Good morning. Although we’re meeting today on a virtual platform, I would like to acknowledge that I’m addressing you from Treaty 1 territory, the traditional territory of Anishinabe, Cree, Oji-Cree, Dakota and Dene peoples, and the homeland of the Métis nation. I’m pleased to be connecting with you today in your various territories and communities.
The COVID-19 pandemic has changed so many aspects of our work and the way we interact with each other. I hope to be able to meet with you all in person in the not-too-distant future.
I see many familiar faces on the committee, as well as some new members. I’d like to recognize all the hard work this committee has done in the past and underscore the importance of your work at what is, now more than ever, a critical time for official languages in Canadian society.
I’m appearing before your committee to present my 2019-20 annual report, discuss our upcoming projects and share the highlights of the 2020-21 main estimates for my office. Joining me today are my three assistant commissioners—Ghislaine Saikaley, Pierre Leduc and Éric Trépanier—and my general counsel, Pascale Giguère.
As Commissioner of Official Languages, I'm responsible for representing official language minority communities in Canada. It has been my honour to carry out this role for nearly three years now.
My mandate thus far hasn't been uneventful. We've celebrated the 50th anniversary of the Official Languages Act. Even before the onset of the COVID-19 pandemic, we saw a worrying trend of erosion of support for official language minority communities across Canada.
Decisions that governments at all levels make with respect to official languages have a real impact on the daily lives of Canadians. I continue to hear their stories through the complaints that I receive and when I speak with the various associations across the country.
In 2020, Canadians are undeniably facing some real challenges in exercising their fundamental rights. These include the right to receive safety-related information, the right to receive services from the federal government and the right to vote in their preferred official language. Canadians are taking notice. In the past year alone, complaints to the Office of the Commissioner have risen by 25%.
In my 2019–20 annual report, which I tabled in September, I presented three main reasons why Canadians’ language rights are not being respected: the Official Languages Act is outdated; the federal institutions are not complying with the Official Languages Act; and the government is not doing enough to promote both official languages across Canada.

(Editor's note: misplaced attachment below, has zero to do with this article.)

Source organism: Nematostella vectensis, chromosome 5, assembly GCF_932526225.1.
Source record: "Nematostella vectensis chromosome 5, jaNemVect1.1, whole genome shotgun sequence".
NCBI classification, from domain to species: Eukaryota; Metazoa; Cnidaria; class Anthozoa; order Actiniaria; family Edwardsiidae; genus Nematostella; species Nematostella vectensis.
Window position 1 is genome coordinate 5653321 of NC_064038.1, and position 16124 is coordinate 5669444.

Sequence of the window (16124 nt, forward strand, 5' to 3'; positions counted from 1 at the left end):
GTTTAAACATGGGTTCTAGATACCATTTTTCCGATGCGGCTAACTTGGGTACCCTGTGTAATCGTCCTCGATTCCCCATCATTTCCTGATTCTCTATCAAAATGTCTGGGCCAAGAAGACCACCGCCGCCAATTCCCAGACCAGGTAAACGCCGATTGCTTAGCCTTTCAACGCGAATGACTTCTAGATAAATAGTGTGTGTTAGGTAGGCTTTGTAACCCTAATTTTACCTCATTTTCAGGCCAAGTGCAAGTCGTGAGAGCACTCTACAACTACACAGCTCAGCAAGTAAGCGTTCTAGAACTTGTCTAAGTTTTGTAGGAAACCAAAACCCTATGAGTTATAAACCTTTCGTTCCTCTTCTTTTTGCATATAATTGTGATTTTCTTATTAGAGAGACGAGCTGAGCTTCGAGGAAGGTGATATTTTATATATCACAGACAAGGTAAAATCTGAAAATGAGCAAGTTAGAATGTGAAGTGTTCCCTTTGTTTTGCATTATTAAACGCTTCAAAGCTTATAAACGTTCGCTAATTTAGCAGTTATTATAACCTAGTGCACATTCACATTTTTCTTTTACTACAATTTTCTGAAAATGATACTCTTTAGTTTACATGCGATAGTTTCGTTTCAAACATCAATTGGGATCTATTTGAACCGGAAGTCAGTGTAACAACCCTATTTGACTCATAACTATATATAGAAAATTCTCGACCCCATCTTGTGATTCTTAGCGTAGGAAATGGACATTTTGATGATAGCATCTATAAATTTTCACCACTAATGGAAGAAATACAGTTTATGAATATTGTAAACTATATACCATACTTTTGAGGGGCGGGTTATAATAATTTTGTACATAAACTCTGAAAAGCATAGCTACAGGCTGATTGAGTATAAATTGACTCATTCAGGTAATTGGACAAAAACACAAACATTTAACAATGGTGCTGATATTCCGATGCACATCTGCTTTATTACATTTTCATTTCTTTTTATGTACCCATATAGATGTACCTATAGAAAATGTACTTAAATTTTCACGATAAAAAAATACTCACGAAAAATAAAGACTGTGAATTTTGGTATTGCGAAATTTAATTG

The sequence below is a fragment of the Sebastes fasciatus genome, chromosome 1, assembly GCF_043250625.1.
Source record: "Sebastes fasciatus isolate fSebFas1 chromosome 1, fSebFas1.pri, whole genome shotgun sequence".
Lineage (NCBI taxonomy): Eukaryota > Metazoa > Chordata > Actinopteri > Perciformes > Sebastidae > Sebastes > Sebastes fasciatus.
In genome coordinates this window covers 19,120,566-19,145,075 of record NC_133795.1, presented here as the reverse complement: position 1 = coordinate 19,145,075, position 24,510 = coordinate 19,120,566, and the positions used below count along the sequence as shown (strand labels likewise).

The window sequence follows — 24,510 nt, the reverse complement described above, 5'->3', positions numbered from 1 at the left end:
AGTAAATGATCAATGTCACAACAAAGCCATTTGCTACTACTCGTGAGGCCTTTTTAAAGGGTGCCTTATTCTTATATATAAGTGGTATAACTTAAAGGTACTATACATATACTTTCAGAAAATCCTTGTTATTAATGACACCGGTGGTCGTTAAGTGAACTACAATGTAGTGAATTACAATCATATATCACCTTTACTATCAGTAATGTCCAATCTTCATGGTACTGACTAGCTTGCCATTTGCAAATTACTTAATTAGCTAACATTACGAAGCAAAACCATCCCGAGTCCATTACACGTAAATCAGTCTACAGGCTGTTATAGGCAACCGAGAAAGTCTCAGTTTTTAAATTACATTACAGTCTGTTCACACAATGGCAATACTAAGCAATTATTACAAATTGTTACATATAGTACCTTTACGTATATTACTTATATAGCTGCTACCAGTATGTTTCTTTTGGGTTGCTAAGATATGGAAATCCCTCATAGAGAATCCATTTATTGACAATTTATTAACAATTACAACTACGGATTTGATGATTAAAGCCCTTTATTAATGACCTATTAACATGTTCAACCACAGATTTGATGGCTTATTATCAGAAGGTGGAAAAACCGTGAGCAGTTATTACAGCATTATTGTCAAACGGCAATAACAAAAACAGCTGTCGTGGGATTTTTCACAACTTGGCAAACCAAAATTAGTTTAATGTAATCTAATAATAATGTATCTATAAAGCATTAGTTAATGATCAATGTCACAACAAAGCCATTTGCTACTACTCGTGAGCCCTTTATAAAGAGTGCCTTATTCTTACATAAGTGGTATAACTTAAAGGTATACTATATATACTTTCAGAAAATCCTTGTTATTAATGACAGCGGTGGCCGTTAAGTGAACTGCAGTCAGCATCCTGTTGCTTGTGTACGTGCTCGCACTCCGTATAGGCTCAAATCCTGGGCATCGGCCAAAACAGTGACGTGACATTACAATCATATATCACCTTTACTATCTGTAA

I issued three recommendations to the Prime Minister to address these problems. In one of those recommendations, I reiterated the essential need for the Official Languages Act to be modernized so it is relevant to today’s society, so it can adapt in step with change, and so it provides proper enforcement tools.
Official language minority communities, parliamentarians, the Office of the Commissioner and the federal government have made significant efforts to consult Canadians on the modernization of the act. Expectations are high.
I expect the federal government to pay proper attention to the 18 recommendations that I made last year. These recommendations are based on the results of the consultations with Canadians and on the Office of the Commissioner's experience in overseeing the enforcement of the act for over 50 years now. Modernizing the Official Languages Act in a meaningful way is about respecting the fundamental language rights of Canadians now and in the future.
In my annual report, I also recommended that the Prime Minister address systemic issues in federal institutions that limit the ability of Canadians to exercise their language rights and that he step up efforts to promote the importance of both English and French in Canada for all Canadians.
The COVID-19 pandemic has merely amplified ongoing problems, both within the public service and more widely in Canadian society. My recent report on official languages in emergencies sheds light on the existing shortcomings in respecting Canadians' language rights and ensuring their safety during crisis situations.
One of the most striking examples is with the dissemination of alert messages in English only. If a person is not able to understand the information that is being passed on to them, how can they ensure their safety? I believe that Canadians should receive alert messages in both official languages at the same time, anytime and anywhere, in order to protect their safety.
Press conferences taking place in only one language, information materials shared in only one language, alert emails sent to public servants in only one language—unfortunately, there are too many examples. One thing is clear: Not only does this show a complete lack of respect, but these shortcomings are also completely unacceptable, because they endanger the population's health and safety in an emergency situation.
There will certainly be other emergency situations, but the problems we have witnessed must not be repeated. In my report, I propose solutions to the federal government to address recurring problems of communicating with the public in both official languages in crisis situations.